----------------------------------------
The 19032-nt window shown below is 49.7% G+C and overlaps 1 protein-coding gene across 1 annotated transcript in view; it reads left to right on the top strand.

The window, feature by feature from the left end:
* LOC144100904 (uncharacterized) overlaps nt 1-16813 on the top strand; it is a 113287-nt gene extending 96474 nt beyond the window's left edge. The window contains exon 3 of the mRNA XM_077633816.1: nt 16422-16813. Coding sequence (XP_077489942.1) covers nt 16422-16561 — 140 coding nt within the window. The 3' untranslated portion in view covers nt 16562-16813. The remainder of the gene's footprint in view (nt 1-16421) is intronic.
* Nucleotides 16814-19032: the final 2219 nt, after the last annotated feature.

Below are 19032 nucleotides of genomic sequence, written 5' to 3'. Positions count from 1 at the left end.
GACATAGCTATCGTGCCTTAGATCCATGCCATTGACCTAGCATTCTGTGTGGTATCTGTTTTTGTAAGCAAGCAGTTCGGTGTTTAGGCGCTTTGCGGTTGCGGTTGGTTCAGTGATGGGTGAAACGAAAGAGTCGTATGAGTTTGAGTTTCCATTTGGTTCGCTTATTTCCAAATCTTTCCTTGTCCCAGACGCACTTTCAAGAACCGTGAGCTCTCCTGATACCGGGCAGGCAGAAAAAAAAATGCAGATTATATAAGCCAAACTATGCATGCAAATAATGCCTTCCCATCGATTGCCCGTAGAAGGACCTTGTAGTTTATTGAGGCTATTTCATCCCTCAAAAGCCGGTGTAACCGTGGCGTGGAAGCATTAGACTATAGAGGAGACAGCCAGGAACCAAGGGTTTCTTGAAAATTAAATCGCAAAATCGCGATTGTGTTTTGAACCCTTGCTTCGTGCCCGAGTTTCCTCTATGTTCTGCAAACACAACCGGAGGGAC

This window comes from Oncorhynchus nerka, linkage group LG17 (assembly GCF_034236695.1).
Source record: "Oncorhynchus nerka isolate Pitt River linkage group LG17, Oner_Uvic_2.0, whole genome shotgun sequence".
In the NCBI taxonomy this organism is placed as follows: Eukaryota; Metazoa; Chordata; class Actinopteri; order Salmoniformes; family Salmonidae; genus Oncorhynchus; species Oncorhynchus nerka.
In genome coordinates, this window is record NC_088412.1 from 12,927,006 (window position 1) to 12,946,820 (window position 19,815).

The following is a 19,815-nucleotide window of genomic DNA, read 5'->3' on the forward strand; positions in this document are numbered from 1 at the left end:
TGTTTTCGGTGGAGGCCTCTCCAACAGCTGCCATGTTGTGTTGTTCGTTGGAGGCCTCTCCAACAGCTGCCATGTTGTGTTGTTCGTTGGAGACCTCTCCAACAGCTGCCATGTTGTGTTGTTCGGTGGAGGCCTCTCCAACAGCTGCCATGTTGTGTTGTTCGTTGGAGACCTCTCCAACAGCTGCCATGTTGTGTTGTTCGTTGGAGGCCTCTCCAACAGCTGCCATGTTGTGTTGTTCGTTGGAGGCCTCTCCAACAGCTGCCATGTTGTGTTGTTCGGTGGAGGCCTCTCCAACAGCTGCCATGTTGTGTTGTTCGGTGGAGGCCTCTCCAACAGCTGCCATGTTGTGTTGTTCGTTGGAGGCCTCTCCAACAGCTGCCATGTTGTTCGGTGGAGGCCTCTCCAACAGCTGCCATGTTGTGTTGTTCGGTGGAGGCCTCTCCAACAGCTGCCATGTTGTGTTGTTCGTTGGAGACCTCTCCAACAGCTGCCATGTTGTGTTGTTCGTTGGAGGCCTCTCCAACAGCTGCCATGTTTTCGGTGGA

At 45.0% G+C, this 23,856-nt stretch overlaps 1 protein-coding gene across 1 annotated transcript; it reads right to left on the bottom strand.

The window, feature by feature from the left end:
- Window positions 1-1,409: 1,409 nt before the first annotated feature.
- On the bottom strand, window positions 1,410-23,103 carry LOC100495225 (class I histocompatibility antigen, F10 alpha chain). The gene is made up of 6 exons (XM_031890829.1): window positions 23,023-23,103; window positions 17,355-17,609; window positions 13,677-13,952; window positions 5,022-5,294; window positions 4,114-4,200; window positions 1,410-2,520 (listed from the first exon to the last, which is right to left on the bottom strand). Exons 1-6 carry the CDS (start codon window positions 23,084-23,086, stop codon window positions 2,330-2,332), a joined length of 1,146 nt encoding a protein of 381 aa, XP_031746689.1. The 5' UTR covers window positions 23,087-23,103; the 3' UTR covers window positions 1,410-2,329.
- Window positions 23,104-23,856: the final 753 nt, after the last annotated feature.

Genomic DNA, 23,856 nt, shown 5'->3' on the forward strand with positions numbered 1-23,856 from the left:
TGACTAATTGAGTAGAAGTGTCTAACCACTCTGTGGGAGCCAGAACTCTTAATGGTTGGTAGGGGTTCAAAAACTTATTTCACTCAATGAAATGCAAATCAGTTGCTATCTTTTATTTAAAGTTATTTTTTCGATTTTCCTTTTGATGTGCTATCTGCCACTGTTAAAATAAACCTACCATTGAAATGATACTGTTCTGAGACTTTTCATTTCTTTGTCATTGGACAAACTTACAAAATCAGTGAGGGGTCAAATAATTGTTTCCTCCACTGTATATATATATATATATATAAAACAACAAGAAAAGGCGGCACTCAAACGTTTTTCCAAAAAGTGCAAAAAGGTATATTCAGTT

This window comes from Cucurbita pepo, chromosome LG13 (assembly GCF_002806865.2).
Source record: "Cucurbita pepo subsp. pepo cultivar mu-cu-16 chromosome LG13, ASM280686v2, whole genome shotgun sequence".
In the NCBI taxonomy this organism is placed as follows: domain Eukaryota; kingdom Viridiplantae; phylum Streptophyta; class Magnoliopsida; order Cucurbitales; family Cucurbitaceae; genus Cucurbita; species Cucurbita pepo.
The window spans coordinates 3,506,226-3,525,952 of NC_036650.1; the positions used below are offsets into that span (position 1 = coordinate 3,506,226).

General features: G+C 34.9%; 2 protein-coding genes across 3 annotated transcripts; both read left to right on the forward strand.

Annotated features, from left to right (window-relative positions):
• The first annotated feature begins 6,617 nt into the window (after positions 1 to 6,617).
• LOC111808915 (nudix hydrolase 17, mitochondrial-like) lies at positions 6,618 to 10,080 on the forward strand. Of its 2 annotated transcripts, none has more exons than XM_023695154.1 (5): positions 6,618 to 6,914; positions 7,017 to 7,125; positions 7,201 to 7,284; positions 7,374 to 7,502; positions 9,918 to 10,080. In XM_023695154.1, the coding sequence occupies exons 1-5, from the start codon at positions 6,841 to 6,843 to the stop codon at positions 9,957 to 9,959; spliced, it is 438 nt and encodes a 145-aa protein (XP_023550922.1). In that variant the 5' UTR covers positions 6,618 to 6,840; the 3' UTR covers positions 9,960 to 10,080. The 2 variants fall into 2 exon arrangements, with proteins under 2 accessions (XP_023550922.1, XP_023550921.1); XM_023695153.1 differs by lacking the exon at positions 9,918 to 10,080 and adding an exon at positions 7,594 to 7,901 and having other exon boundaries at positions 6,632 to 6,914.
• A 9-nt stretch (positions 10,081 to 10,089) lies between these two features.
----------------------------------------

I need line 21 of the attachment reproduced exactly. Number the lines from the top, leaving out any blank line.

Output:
Source record: "Cucurbita pepo subsp. pepo cultivar mu-cu-16 chromosome LG13, ASM280686v2, whole genome shotgun sequence".